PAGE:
The Forks and Immigration: 1870-1920
Because it was a major railway centre, it is easy to imagine that many of those who immigrated to the Canadian West came through The Forks. However, its role in immigration starts even before the arrival of the railway in Manitoba. Just after Manitoba became part of Canada in 1870, many came to Winnipeg by river boat and train connections through the northern United States. In 1872, the Canadian government built two immigration sheds at The Forks, each of which could accommodate 500 people.
Shortly afterwards, a shanty-town called 'the flats' took form at the north-west corner of The Forks, and housed a large portion of the city's destitute immigrants. The flats were home to as many as 2,000 people. The area was washed away during the 1882 flood but the shanties were quickly replaced.
Immigration was not just from Eastern Canada. The Canadian government invested vast resources in attracting people from Eastern and Western Europe, as well as the United States. Interestingly, not one of the pamphlets designed to bring people here mentions the weather. Canadian winters were called 'brisk' and 'invigorating', but never simply cold. The prospect of cheap and abundant land brought people by the thousands from across the world, despite the hardships endured to get here.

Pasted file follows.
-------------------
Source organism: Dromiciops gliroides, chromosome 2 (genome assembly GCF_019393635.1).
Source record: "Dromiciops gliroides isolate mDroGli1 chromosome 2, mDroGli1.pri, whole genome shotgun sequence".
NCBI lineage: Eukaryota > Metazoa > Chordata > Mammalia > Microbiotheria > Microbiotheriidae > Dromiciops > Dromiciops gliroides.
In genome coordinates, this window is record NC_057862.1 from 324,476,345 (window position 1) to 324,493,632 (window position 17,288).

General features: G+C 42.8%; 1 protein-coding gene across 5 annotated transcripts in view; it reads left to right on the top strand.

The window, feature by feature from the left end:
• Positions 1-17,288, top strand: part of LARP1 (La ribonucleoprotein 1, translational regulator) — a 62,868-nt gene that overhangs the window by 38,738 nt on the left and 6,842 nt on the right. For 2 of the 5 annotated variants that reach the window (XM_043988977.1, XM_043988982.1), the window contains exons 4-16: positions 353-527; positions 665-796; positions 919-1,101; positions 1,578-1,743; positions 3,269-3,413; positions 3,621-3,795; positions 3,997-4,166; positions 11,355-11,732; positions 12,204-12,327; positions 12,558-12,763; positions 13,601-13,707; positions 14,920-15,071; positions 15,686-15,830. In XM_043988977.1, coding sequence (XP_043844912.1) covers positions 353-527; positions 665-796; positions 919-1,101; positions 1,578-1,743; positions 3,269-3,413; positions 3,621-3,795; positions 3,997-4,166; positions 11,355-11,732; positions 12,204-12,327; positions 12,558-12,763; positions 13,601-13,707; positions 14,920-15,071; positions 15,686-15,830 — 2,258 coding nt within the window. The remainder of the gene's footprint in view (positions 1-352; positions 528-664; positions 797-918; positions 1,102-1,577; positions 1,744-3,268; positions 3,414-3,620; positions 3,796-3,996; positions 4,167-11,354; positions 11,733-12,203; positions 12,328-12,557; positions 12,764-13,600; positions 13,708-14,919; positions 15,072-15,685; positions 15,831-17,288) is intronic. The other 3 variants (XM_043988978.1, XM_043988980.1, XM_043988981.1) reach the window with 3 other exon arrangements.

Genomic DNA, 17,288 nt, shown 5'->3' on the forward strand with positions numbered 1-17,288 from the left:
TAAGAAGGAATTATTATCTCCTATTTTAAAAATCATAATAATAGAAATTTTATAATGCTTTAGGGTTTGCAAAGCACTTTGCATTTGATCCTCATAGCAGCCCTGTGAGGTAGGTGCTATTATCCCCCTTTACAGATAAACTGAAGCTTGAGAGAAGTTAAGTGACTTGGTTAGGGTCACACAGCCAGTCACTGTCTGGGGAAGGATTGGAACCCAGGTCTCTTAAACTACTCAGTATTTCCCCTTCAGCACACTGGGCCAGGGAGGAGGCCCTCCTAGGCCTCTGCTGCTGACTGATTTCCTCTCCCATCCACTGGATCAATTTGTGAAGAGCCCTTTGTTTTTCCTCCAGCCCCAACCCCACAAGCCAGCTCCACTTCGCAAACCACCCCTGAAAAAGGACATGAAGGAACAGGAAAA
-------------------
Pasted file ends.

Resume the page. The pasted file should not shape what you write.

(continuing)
The immigrants who entered Western Canada through The Forks changed the nature of the city and the country. The evidence of the physical changes we see at The Forks are representative of the shifts in Canadian history that have profoundly impacted all of her citizens.
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